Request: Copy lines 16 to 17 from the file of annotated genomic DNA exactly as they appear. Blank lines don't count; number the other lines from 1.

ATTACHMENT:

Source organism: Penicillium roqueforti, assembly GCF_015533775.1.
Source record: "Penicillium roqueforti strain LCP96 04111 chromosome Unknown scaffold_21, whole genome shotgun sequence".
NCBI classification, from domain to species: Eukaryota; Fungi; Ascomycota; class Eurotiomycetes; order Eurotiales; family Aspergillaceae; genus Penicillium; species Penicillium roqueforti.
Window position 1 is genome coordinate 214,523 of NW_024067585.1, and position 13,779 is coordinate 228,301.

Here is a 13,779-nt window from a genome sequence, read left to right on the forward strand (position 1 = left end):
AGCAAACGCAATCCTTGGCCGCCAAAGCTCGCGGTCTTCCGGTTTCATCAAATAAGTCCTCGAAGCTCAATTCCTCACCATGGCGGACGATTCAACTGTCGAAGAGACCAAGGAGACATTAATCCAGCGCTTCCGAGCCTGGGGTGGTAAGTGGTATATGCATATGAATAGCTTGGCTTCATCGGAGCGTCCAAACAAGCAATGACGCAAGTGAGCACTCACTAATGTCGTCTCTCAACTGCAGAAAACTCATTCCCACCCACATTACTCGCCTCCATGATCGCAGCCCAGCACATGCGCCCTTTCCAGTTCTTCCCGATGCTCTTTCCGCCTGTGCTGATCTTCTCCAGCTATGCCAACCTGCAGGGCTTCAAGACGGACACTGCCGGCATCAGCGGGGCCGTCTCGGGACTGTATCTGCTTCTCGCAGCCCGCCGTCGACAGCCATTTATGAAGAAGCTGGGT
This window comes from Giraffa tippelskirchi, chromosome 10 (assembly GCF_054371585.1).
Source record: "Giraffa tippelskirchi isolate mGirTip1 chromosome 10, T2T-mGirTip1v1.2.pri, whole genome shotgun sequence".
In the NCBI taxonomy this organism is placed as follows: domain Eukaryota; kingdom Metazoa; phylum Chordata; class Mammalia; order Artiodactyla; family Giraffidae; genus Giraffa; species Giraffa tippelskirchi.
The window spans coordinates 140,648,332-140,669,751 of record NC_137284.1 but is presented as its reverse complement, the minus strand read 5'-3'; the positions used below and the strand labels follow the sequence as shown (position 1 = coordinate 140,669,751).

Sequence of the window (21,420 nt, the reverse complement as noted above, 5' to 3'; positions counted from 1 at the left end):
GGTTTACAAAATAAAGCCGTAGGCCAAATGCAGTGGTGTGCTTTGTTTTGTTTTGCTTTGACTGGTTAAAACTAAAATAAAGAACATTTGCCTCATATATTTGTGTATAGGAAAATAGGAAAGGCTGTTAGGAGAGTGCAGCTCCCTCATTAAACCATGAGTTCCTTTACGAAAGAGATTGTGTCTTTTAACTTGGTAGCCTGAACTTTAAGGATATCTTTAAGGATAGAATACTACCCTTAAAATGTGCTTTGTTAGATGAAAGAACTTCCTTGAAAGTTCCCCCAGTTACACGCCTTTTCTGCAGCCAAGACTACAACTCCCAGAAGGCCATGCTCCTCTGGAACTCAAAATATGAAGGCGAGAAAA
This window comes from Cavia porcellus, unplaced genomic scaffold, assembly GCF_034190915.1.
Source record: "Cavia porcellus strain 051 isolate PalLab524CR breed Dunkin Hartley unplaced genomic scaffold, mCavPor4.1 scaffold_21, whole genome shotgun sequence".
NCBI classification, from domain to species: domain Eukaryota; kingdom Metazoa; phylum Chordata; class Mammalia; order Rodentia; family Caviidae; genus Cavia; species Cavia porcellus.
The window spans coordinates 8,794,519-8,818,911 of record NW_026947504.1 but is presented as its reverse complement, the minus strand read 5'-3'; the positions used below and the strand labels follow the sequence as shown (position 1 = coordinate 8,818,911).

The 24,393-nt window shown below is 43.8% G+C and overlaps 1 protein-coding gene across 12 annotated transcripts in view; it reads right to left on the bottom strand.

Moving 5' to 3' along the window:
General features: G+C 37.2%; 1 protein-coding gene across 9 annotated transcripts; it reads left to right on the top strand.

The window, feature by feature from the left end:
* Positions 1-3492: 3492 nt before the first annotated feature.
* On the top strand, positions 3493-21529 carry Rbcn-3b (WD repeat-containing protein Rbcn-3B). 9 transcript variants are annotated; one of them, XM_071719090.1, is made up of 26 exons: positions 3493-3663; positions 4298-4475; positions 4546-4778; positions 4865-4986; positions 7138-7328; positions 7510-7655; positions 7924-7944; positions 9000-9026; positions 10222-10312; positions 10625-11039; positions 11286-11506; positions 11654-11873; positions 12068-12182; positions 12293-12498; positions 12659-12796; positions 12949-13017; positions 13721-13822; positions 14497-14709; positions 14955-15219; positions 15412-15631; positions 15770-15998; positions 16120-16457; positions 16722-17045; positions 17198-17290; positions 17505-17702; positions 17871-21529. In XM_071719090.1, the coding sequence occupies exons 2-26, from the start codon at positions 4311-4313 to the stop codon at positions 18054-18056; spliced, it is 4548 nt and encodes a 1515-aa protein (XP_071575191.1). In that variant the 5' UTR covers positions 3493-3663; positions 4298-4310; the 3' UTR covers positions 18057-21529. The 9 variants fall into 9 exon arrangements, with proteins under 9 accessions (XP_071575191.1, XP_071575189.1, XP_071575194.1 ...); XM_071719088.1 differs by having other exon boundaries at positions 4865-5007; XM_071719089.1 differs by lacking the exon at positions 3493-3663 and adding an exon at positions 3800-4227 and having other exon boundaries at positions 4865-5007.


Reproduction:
The window spans coordinates 8,794,519-8,818,911 of record NW_026947504.1 but is presented as its reverse complement, the minus strand read 5'-3'; the positions used below and the strand labels follow the sequence as shown (position 1 = coordinate 8,818,911).

The 24,393-nt window shown below is 43.8% G+C and overlaps 1 protein-coding gene across 12 annotated transcripts in view; it reads right to left on the bottom strand.